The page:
The DCMS’s John Penrose could have the shortest tenure of any licensing minister to date, having only been appointed to the role just over two months ago.
Drinks licensing transferred to the DCMS in 2004, in a move that was seen to reflect a more relaxed approach to alcohol sales and a move away from an association with policing and crime.
A Home Office spokesman said on Tuesday that the liquor licensing portfolio would not necessarily be placed with an individual minister.
OLN legal editor Peter Coulson said: “Alcohol has moved back to the Home Office but entertainment licensing has not which, to me, is a bizarre situation.”?He said politicians were confused between “licensing per se, and the abuse of alcohol”.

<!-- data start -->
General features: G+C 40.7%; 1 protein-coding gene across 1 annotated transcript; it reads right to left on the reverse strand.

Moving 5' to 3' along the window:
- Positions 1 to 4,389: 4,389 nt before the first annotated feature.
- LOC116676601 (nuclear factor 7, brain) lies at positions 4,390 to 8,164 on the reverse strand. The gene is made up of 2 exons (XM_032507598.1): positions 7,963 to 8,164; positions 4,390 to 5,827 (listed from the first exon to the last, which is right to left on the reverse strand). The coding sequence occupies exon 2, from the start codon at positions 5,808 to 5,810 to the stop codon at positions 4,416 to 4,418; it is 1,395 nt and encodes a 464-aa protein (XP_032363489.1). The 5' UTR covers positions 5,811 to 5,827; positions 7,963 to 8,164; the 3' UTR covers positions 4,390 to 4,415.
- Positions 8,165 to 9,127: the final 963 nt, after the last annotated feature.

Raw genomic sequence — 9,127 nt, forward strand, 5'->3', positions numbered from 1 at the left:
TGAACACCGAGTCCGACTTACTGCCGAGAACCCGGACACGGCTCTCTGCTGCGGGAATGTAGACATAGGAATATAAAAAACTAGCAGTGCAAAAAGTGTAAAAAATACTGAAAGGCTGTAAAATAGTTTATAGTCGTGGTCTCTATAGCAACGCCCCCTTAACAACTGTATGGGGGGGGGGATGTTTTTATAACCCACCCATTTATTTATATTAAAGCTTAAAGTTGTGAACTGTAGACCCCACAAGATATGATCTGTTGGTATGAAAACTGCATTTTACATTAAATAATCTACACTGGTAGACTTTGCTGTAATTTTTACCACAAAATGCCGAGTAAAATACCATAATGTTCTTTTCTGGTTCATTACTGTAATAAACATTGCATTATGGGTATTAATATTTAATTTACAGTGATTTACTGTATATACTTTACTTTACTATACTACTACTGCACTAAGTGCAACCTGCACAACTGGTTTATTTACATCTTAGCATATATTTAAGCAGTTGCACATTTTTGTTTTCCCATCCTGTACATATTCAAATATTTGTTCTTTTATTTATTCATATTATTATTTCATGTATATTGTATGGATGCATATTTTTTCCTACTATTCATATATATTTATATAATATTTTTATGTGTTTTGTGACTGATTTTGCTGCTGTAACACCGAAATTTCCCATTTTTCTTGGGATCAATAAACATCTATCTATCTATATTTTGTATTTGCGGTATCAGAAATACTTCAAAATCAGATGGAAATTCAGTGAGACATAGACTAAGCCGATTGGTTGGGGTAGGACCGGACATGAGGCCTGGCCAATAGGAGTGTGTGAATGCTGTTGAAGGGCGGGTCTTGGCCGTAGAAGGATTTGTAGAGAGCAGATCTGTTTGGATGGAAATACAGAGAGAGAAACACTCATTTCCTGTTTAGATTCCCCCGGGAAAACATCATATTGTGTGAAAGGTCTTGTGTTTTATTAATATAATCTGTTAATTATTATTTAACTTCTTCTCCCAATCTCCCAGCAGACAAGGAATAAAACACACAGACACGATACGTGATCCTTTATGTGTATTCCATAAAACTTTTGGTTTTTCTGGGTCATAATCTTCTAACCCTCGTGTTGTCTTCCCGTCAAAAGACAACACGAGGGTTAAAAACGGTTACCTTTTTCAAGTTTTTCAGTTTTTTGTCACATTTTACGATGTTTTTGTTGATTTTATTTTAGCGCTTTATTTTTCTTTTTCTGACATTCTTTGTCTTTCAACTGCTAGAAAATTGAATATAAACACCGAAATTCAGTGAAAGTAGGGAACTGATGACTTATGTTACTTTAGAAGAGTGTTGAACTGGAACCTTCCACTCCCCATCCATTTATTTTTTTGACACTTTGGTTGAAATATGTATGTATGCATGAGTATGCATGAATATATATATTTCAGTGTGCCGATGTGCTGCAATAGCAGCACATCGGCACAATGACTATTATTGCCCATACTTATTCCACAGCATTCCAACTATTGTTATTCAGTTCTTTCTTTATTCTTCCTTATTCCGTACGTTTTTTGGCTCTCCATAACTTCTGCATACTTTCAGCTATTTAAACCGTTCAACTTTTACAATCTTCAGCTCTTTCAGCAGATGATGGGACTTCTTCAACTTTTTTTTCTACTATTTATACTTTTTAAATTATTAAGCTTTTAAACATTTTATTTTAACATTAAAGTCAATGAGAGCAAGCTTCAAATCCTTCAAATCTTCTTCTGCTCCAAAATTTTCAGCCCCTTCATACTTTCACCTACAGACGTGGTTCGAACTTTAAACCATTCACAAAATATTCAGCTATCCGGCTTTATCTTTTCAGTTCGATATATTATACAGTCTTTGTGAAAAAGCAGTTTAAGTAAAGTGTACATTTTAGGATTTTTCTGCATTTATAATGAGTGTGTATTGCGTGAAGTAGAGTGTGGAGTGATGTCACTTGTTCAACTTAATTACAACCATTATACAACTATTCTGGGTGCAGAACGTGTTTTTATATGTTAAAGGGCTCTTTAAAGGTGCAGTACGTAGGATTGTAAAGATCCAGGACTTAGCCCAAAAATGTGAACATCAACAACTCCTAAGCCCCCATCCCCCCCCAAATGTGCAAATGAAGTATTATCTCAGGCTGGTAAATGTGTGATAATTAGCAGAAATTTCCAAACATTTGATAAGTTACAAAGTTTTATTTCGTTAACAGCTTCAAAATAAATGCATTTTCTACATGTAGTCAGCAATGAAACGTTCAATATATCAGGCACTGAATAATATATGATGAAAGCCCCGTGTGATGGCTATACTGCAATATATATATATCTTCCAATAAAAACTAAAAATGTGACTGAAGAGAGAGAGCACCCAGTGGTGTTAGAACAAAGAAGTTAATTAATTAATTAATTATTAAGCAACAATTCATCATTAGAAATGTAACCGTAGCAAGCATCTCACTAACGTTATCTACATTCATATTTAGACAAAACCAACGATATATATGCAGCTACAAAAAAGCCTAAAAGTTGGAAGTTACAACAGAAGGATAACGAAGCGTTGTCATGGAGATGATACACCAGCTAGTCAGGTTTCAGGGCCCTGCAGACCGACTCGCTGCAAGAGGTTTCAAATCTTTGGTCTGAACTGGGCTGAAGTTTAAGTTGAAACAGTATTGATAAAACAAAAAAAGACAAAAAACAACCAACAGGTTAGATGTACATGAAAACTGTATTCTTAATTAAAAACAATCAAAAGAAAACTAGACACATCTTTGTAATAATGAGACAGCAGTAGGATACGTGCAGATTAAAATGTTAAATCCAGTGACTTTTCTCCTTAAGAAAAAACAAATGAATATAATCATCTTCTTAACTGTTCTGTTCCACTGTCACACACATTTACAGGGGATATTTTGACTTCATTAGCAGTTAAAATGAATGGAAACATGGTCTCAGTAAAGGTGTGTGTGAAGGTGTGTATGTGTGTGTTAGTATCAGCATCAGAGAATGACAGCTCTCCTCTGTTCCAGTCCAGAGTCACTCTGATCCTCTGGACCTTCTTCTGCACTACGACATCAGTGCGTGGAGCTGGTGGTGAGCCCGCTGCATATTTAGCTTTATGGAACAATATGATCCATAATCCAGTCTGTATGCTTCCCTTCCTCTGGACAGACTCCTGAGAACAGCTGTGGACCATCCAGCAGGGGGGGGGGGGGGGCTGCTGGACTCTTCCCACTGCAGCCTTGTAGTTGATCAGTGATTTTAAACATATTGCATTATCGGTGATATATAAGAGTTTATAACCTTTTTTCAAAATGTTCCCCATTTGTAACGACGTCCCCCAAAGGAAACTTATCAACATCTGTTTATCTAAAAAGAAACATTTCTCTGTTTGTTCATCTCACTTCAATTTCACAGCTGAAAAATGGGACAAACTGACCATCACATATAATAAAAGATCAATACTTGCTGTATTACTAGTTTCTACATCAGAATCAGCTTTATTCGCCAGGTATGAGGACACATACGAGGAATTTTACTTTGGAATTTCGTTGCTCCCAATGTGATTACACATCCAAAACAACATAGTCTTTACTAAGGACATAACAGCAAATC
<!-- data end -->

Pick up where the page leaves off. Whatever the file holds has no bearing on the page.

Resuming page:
“Linking crime and disorder to alcohol licensing is debatable. You can link it to consumption and a lack of education and various other things. But to link an administrative activity – licensing – to crime and disorder, for which we have penalties and sanctions already, is a problem for the whole of the licensed trade.”?Association of Convenience Stores chief executive James Lowman said: “The Home Office has been taking a leading role in alcohol policy for some time. This merely confirms its primacy of these areas.
“We have built strong relationships with its ministers and officials and will continue to make the case for a fair licensing system that supports responsible businesses and tackles problem premises.”?A Home Office document, published this week, sets a September deadline for developing proposals for increased local authority and police powers to remove or refuse licences for problem sites. It wants to develop options for a ban on below-cost sales by November and have a strategy to use tax and pricing as potential weapons against binge-drinking by April.